Early‐life development of contrasting outbound and return migration routes in a long‐lived seabird. Wynn, J., Guilford, T., Padget, O., Perrins, C. M., McKee, N., Gillies, N., Tyson, C., Dean, B., Kirk, H. & Fayet, A. L. 2022. IBIS. DOI: 10.1111/ibi.13030. VIEW
Manx Shearwaters (Puffinus puffinus) undertake their first migration without their parents. Only a few days after leaving the nest, these birds can already travel up to 2000 kilometres. On their own. This observation suggests that the migratory behaviour of the Manx Shearwater has a large genetic component. An internal genetic program that guides their first migration (Merlin & Liedvogel 2019). A few years later, these birds return to their breeding grounds (Guilford et al. 2009). Is this return trip also encoded in their genes? Or do they learn the way back from other birds? A recent Ibis-study tried to figure this out.
In 2011, Joe Wynn and his colleagues used GPS-devices to follow three young Manx Shearwaters from Lighthouse Island (Northern Ireland) to their wintering grounds in South America. All three birds completed this long journey in about two months. Unfortunately, only one GPS-device continued recording for three years after fledging. The information from this one bird allowed the researchers to determine its return voyage toward the breeding grounds. Interestingly, this individual seemed to develop its return trip in consecutive steps. Each year, it would move more to the north before heading back to its wintering grounds. This bird was found dead in 2015, close to its original colony. Hence, we don’t know if it ever reached its breeding site.
Figure 1. The three young Manx Shearwaters started their migration a few days after fledging (figure a). The maps show their complete migration route (figure b) and the first seven days of their epic journey (figure c).
Exploring and refining
Based on these patterns, the researchers suggest that the return migration of Manx Shearwater is largely determined by genetics and non-social learning. Despite residing in the same wintering areas as adult birds, the immature individuals followed very different return routes. It is thus unlikely that they learned anything from other birds. Instead, different migration routes might be shaped by a combination of genetics and environmental conditions. Indeed, several seabird species adjust their migratory behaviour over successive years using an ‘exploration-refinement’ strategy (Campioni et al. 2020, Fayet 2020). No need to follow other birds, just carve out your own path.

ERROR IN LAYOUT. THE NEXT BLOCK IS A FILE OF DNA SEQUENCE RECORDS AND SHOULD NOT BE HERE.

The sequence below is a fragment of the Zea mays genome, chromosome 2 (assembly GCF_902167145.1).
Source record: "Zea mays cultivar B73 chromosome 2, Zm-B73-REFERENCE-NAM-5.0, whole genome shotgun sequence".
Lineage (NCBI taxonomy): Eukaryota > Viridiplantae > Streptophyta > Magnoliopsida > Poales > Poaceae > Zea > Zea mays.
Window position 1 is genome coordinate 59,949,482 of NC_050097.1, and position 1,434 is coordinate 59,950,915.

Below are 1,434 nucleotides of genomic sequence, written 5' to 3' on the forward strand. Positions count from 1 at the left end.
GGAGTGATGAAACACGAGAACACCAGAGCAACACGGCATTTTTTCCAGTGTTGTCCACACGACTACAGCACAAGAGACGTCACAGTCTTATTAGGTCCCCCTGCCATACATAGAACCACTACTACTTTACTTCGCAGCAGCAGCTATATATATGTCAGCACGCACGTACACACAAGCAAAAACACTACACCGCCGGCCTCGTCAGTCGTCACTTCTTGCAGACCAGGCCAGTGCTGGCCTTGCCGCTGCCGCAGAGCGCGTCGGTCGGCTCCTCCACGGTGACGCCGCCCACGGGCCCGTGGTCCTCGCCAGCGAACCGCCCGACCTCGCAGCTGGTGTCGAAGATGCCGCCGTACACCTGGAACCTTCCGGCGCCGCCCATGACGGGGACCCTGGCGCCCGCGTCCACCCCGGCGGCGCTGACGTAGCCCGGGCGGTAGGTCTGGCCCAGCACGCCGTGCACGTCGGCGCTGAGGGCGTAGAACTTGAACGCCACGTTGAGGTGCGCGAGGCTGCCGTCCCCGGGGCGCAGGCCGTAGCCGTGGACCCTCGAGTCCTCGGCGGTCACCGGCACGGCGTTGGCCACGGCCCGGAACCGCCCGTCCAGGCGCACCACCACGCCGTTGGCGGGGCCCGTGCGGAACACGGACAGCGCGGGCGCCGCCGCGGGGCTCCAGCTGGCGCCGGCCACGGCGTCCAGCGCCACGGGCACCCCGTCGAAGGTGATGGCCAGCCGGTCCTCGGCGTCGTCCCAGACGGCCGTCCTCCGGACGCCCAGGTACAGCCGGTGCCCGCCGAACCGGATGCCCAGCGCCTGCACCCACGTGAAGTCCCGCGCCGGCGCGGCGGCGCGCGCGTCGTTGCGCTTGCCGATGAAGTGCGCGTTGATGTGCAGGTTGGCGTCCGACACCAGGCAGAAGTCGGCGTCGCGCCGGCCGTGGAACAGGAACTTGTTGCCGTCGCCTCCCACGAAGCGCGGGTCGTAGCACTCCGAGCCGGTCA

Campioni, L., Dias, M.P., Granadeiro, J.P. & Catry, P. (2020). An ontogenetic perspective on migratory strategy of a long-lived pelagic seabird: timings and destinations change progressively during maturation. Journal of Animal Ecology 89: 29– 43. VIEW
Fayet, A.L. (2020). Exploration and refinement of migratory routes in long-lived birds. Journal of Animal Ecology 89: 16– 19. VIEW
Guilford, T., Meade, J., Willis, J., Phillips, R.A., Boyle, D., Roberts, S., Collett, M., Freeman, R. & Perrins, C.M. (2009). Migration and stopover in a small pelagic seabird, the Manx shearwater Puffinus puffinus: insights from machine learning. Proceedings of the Royal Society B: Biological Sciences 276: 1215– 1223 VIEW
Merlin, C. & Liedvogel, M. (2019). The genetics and epigenetics of animal migration and orientation: birds, butterflies and beyond. Journal of Experimental Biology 222: jeb191890. VIEW
Top right: Manx Shearwaters (Puffinus puffinus) | Matt Witt | CC BY-SA 3.0 Wikimedia Commons
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